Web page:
After a wonderful autumn, ground conditions finally forced us to house all the cattle in the first week of November, thus beginning regular winter chores.


They had grown considerable winter coats and so the first job was to clip their backs and apply a pour-on wormer.

Nearly all of last year’s intake has gone to slaughter as I cannot justify keeping fat cattle clean and bedded, with straw at more than £60 a tonne. The average sale price was £65 up on the previous year, while this year’s replacements cost £90 a head more for similar cattle.

Here in north Devon, fields tend to be small, while hedges are substantial, often more than 2m wide in the top. This makes hedge trimming a protracted affair, resulting in a bill equating to more than £3/acre. After years of keeping everything cropped and tidy, this year we instructed our contractor to leave some hedges in the more exposed fields to grow. Hopefully, the extra shelter for stock will compensate for any problems in drying the first rounds of crop and, if necessary, in a few years’ time we can hack them down to size with a shape saw.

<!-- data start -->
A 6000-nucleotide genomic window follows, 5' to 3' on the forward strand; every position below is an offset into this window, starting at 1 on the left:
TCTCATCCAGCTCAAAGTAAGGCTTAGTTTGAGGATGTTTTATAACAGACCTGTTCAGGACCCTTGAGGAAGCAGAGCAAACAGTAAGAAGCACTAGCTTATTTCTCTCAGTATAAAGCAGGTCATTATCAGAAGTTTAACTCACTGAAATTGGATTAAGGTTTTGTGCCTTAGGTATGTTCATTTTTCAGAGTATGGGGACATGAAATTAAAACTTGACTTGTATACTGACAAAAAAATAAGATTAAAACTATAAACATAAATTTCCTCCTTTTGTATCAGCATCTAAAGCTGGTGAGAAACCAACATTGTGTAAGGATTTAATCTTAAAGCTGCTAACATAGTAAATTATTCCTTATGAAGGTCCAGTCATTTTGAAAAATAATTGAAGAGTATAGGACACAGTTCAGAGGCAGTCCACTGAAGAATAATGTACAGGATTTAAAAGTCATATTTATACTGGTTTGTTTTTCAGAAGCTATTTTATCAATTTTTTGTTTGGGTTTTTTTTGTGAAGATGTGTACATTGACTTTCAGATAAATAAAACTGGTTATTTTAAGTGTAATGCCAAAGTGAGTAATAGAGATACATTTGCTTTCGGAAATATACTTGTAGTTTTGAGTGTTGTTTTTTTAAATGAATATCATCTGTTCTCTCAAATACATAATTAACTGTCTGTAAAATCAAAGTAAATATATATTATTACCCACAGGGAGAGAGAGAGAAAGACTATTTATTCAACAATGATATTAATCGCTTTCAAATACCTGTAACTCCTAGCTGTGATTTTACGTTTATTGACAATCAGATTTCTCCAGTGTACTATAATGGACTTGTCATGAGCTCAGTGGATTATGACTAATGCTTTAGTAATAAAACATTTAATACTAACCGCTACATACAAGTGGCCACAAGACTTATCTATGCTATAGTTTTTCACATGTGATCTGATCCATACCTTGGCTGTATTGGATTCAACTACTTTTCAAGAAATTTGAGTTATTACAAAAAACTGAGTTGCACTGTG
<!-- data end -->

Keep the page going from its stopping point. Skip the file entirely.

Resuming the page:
I recently had the pleasure of meeting Eblex’s man in Paris, Remi Fourrier. He is doing a sterling job in promoting British lamb with the obvious help of a favourable exchange rate. Eblex would do well to spend less on glossy literature pointing out the obvious to the slow learners among us, and invest in men of Remi’s calibre who will sell our produce across Europe and the Middle East.

This month sadly saw the passing of Liz’s father, Bernard May, a gentleman of great kindness to whom we remain forever indebted for the start he gave us.